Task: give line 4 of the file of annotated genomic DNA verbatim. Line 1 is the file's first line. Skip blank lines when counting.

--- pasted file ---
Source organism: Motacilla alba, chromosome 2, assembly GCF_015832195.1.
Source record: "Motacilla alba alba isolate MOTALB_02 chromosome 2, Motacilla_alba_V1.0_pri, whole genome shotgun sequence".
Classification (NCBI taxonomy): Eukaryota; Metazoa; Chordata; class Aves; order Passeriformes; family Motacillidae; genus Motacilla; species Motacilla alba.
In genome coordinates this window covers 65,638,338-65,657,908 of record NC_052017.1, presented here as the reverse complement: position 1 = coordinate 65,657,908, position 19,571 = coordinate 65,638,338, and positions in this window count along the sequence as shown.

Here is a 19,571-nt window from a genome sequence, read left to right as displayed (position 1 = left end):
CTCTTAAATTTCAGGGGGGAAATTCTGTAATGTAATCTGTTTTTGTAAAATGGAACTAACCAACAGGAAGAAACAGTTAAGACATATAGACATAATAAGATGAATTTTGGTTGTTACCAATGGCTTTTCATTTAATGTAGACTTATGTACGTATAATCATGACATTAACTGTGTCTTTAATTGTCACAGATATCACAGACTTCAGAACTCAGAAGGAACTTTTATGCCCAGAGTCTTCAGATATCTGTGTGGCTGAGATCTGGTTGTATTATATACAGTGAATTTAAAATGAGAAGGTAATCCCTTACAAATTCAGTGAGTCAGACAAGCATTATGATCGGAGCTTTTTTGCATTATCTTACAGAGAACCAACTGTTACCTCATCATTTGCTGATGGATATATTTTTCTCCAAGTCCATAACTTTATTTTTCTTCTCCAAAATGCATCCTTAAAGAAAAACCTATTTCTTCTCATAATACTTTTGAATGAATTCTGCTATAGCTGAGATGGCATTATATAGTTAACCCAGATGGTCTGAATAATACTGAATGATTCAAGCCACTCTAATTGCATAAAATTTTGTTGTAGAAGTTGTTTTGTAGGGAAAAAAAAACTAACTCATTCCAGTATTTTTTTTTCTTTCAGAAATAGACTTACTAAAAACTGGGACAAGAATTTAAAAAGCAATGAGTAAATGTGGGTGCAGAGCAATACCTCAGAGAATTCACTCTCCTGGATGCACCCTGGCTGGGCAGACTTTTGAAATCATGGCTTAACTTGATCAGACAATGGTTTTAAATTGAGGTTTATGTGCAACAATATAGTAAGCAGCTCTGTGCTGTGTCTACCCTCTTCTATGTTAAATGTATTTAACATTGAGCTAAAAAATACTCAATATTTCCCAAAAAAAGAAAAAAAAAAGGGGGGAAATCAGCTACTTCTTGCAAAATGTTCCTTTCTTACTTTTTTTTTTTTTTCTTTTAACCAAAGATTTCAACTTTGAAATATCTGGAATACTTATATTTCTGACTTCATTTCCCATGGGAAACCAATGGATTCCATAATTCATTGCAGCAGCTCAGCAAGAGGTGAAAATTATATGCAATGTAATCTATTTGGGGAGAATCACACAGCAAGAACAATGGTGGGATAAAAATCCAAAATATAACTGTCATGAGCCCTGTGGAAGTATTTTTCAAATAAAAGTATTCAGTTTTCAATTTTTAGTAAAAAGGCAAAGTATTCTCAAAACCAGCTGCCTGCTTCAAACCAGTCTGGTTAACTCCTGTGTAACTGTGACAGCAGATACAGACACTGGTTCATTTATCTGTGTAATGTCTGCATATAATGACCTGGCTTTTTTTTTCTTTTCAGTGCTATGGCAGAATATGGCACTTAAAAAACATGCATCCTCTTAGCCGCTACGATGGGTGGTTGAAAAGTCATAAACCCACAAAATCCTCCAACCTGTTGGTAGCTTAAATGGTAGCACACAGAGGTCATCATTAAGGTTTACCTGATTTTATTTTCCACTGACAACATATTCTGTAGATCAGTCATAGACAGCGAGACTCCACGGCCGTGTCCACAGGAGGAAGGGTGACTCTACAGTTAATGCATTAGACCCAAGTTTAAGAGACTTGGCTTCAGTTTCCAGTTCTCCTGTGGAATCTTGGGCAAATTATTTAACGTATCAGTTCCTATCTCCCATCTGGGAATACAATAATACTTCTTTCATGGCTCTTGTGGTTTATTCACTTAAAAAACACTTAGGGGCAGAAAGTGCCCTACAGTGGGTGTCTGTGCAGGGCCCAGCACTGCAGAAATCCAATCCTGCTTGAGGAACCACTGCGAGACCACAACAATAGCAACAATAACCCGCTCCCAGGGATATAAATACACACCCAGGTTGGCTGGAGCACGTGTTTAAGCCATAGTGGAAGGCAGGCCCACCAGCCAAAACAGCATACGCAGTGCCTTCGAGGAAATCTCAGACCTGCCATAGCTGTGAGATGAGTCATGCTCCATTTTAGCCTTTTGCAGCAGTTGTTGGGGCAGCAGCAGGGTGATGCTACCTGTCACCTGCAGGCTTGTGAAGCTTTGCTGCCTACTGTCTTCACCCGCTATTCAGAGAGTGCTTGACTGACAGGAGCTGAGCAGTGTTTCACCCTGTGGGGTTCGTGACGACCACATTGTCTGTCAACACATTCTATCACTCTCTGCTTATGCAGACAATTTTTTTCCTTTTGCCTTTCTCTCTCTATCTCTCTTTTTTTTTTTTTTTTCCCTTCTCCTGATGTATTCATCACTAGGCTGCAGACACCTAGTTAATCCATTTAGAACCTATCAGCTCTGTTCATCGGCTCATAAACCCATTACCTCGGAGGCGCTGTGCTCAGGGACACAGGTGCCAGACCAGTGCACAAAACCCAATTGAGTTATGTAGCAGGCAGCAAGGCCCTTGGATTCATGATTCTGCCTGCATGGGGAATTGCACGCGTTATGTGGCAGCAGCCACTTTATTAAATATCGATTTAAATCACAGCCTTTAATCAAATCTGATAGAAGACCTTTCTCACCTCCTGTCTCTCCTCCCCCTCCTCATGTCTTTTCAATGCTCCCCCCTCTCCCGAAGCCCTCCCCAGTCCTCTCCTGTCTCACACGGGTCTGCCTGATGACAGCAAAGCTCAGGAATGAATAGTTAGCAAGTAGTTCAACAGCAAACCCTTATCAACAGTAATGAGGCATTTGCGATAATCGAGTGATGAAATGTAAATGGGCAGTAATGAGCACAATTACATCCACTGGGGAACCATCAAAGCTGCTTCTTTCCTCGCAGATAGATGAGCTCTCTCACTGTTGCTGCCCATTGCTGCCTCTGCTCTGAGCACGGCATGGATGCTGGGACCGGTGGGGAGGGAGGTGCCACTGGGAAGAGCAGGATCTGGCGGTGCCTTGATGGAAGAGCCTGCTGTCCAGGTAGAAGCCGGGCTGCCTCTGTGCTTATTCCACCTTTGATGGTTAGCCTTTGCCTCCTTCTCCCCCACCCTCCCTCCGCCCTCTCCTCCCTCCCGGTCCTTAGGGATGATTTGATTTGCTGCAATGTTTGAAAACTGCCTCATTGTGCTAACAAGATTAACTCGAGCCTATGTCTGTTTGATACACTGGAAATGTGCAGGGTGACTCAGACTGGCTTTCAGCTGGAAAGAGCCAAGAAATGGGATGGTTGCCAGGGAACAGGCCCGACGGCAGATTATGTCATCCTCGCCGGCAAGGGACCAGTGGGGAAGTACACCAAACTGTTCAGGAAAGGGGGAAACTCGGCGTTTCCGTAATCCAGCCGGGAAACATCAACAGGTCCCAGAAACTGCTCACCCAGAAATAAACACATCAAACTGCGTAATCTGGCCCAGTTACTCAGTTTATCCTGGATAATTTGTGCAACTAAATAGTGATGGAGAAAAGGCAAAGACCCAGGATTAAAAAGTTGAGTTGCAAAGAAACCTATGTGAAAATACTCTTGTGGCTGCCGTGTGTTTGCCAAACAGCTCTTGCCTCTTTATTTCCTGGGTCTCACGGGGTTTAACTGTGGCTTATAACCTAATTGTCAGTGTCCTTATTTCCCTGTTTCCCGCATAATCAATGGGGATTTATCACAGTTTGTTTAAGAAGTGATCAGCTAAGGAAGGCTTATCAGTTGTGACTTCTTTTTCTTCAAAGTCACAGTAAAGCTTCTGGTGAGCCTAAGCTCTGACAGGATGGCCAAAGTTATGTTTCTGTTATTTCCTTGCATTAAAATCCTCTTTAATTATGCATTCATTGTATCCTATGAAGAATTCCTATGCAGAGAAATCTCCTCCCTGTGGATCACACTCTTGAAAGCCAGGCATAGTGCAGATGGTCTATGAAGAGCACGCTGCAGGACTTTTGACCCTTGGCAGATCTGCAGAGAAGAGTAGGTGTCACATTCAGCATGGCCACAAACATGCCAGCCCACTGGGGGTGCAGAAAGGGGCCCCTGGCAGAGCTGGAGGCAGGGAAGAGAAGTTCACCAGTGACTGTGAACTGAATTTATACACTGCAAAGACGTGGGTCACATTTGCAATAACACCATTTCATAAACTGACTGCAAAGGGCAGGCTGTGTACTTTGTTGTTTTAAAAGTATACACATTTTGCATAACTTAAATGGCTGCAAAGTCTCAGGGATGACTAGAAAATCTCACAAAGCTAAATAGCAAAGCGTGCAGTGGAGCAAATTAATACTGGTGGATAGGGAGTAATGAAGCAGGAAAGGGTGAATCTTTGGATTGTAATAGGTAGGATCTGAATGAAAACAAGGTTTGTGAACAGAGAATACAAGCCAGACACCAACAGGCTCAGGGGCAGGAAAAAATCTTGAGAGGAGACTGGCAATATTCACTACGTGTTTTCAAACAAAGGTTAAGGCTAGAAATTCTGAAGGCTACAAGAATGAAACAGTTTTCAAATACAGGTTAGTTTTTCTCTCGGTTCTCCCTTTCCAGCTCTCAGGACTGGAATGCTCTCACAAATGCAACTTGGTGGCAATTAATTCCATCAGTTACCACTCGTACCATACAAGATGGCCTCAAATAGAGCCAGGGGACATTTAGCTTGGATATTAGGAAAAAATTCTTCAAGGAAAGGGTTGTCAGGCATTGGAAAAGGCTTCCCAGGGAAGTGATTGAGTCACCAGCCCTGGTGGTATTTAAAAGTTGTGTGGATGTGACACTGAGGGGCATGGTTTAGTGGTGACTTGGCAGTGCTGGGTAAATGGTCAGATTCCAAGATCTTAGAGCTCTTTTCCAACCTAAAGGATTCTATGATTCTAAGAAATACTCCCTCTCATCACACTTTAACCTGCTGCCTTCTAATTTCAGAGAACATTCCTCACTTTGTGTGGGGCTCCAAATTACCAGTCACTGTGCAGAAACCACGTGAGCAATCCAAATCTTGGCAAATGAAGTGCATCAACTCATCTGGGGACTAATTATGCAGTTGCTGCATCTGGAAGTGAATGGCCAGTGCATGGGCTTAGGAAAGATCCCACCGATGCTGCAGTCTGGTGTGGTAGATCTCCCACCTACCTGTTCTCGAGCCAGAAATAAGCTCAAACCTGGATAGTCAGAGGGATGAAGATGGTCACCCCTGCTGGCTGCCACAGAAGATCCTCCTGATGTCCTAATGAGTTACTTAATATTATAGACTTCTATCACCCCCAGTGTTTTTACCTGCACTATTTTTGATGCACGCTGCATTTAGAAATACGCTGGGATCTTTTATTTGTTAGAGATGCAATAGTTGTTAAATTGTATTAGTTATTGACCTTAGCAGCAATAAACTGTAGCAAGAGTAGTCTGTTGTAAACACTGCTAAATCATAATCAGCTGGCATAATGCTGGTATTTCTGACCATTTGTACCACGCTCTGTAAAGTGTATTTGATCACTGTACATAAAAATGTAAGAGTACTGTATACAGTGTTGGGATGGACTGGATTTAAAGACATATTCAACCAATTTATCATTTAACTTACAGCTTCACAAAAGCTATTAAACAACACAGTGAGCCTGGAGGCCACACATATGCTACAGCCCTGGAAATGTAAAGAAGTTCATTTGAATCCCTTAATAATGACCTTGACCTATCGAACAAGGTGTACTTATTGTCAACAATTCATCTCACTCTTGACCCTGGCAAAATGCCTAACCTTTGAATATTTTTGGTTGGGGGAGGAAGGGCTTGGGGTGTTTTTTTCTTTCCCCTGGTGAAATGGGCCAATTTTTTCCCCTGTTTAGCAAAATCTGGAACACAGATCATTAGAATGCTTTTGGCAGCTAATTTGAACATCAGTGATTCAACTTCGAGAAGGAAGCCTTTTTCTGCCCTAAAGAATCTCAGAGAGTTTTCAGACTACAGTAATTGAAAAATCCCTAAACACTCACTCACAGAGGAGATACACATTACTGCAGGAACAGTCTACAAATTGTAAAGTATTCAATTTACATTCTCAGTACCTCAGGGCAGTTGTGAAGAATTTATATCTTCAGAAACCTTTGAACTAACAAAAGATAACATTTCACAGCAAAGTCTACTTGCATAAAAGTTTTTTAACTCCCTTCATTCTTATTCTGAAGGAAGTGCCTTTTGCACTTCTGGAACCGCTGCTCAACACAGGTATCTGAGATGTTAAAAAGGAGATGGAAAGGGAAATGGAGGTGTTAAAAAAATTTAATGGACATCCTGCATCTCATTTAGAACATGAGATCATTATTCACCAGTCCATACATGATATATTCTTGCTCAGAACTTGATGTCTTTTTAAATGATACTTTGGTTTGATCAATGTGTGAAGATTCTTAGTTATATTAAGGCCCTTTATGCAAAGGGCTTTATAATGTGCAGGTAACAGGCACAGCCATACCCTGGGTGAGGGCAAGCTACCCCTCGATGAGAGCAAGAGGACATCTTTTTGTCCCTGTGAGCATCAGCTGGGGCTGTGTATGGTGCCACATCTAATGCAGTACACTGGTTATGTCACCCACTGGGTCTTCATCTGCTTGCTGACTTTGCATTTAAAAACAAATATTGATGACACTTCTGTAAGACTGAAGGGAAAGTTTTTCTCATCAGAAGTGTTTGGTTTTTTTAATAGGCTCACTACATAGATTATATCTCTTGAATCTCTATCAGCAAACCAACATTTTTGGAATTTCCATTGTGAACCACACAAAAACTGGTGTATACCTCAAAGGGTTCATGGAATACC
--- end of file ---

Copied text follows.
In genome coordinates this window covers 65,638,338-65,657,908 of record NC_052017.1, presented here as the reverse complement: position 1 = coordinate 65,657,908, position 19,571 = coordinate 65,638,338, and positions in this window count along the sequence as shown.